Mekong Memo Cambodia 20230911
Mekong Memo Cambodia Weekly, September 11, 2023: Business, politics, finance, trade & legal news.
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Here is your Mekong Memo Cambodia for the week of September 11, 2023.
New Leadership and the Uncertain Path to Competitive Elections
Hun Manet, son of former Cambodian strongman Hun Sen, has taken over as the country's leader, aiming to legitimize his rule through economic development. The transition comes amid declining support for the ruling Cambodian People’s Party (CPP) and the absence of competitive elections. The new government's success in achieving upper-middle-income status for Cambodia by 2030 could pave the way for the return of competitive elections. However, the role of Western democracies and the demands of Cambodia's growing youth population will be crucial factors in this political evolution.
Read more: East Asia Forum
Democracy in South-East Asia Faces Decline Amid Power Consolidation
Democracy is deteriorating in key South-East Asian countries—Indonesia, Thailand, and Cambodia—due to common themes of power consolidation and weakening political institutions. Indonesia's President Jokowi has eroded civil liberties, while Thailand's monarcho-military elite undermines electoral outcomes. Cambodia has transitioned into a hereditary dictatorship. These countries exhibit a trend of personalized or dynastic power structures, compromising political parties' roles as platforms for change. Despite civil society's resistance, the decline continues, raising concerns for the region's democratic future.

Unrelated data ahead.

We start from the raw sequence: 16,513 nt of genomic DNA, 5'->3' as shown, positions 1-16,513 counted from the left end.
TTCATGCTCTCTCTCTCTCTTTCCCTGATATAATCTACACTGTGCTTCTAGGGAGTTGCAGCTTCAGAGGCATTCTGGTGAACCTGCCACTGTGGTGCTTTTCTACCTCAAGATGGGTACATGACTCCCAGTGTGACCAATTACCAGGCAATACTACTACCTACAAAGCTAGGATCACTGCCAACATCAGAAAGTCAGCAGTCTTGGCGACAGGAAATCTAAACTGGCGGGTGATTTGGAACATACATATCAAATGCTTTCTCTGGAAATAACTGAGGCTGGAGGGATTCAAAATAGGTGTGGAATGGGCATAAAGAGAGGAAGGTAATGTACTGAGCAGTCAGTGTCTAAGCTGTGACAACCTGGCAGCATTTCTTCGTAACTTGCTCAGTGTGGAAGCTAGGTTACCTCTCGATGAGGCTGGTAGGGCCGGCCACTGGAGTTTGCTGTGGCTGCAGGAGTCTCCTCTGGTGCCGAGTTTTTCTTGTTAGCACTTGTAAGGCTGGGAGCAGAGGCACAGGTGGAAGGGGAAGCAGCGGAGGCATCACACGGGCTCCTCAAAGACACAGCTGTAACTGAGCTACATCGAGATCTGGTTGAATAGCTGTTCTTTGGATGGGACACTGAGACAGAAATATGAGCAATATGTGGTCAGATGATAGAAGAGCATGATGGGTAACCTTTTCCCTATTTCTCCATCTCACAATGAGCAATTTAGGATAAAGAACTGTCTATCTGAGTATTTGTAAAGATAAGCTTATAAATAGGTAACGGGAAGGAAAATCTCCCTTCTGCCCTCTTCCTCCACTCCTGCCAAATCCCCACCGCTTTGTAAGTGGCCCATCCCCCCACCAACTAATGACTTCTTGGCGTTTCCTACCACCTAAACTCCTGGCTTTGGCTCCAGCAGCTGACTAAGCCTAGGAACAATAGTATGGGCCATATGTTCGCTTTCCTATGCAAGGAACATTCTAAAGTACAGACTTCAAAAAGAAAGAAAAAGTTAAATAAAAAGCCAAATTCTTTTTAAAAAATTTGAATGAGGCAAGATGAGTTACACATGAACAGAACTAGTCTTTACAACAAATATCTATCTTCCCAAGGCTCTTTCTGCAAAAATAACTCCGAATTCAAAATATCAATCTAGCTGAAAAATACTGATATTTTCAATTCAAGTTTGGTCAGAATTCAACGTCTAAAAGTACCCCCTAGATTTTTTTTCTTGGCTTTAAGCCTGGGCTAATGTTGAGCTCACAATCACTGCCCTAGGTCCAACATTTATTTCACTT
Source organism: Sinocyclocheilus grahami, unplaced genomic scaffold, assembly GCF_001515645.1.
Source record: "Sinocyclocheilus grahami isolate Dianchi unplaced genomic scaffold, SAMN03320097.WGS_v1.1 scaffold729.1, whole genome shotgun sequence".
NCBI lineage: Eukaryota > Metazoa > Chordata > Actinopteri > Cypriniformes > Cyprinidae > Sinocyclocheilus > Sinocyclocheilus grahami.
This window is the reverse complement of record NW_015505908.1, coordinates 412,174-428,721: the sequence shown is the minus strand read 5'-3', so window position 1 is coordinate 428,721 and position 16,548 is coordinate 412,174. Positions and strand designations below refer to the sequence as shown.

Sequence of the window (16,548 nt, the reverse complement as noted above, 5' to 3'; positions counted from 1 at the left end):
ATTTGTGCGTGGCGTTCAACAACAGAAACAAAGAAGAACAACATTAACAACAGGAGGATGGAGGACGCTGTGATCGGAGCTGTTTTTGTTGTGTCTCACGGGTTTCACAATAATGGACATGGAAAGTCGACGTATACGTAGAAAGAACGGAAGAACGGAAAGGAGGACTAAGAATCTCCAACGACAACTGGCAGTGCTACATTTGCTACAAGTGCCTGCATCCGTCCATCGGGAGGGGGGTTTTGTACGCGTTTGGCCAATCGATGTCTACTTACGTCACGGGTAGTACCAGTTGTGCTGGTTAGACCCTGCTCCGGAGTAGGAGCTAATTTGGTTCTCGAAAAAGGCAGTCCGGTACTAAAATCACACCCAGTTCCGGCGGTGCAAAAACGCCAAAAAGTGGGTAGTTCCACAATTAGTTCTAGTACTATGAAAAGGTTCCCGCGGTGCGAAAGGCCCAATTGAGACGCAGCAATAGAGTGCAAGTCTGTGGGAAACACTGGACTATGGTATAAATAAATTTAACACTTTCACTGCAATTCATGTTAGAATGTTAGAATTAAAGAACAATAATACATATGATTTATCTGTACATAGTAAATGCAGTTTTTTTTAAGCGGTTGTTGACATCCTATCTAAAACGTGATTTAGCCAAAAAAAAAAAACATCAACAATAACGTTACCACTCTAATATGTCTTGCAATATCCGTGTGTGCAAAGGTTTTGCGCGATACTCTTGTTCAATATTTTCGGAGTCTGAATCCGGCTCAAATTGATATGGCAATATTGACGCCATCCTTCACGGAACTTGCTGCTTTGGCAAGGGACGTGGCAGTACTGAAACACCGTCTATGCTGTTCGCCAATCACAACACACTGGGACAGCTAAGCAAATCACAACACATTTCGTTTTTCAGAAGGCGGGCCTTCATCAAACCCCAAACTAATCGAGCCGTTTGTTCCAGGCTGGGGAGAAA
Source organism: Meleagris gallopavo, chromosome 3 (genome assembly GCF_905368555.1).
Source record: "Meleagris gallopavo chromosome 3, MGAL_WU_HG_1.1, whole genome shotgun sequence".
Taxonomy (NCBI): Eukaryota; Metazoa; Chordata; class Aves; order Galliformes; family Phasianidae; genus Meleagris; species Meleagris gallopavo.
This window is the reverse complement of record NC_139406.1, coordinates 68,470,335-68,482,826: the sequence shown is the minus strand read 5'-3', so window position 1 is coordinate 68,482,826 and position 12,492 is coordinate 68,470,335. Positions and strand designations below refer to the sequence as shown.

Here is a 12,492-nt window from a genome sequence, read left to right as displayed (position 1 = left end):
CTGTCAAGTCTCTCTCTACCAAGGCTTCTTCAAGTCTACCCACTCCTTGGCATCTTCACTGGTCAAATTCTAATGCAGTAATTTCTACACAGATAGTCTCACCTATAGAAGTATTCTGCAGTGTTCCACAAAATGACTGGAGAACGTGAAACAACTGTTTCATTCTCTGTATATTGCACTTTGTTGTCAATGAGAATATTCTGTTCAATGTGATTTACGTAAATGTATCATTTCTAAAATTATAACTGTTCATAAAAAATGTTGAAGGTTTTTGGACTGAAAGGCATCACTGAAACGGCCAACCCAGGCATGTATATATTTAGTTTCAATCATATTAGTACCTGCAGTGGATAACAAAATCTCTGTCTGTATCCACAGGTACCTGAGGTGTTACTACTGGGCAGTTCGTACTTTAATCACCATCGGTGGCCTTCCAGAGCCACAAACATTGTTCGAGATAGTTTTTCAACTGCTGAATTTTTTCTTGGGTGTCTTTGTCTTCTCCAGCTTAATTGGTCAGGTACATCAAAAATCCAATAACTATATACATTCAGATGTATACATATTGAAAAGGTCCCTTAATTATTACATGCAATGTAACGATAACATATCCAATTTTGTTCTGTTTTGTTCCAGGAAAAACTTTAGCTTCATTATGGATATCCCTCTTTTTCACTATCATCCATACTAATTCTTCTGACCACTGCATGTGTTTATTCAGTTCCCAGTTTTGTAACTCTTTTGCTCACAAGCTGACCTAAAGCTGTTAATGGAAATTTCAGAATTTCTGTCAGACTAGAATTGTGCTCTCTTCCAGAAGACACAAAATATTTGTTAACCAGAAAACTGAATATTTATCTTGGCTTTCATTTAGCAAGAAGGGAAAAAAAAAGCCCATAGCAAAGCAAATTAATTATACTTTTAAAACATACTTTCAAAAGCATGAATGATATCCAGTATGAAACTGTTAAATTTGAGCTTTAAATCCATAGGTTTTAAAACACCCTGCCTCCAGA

Read more: The Economist
Rising NPLs Lead to Forced Land Sales and Child Labor
Cambodia's microfinance sector is facing a crisis as non-performing loans (NPLs) rise, signaling severe consequences like forced land sales and child labor. The microloan portfolio has ballooned to $16 billion, nearly half of the country's GDP. Economists predict an increase in NPLs due to economic slowdown, with data showing loans "at risk" have surged up to 300% since 2021. Over 92% of borrowers used land titles as collateral, and child labor has been reported as a direct result of excessive debt. The situation raises serious human rights concerns.
Read more: The Diplomat
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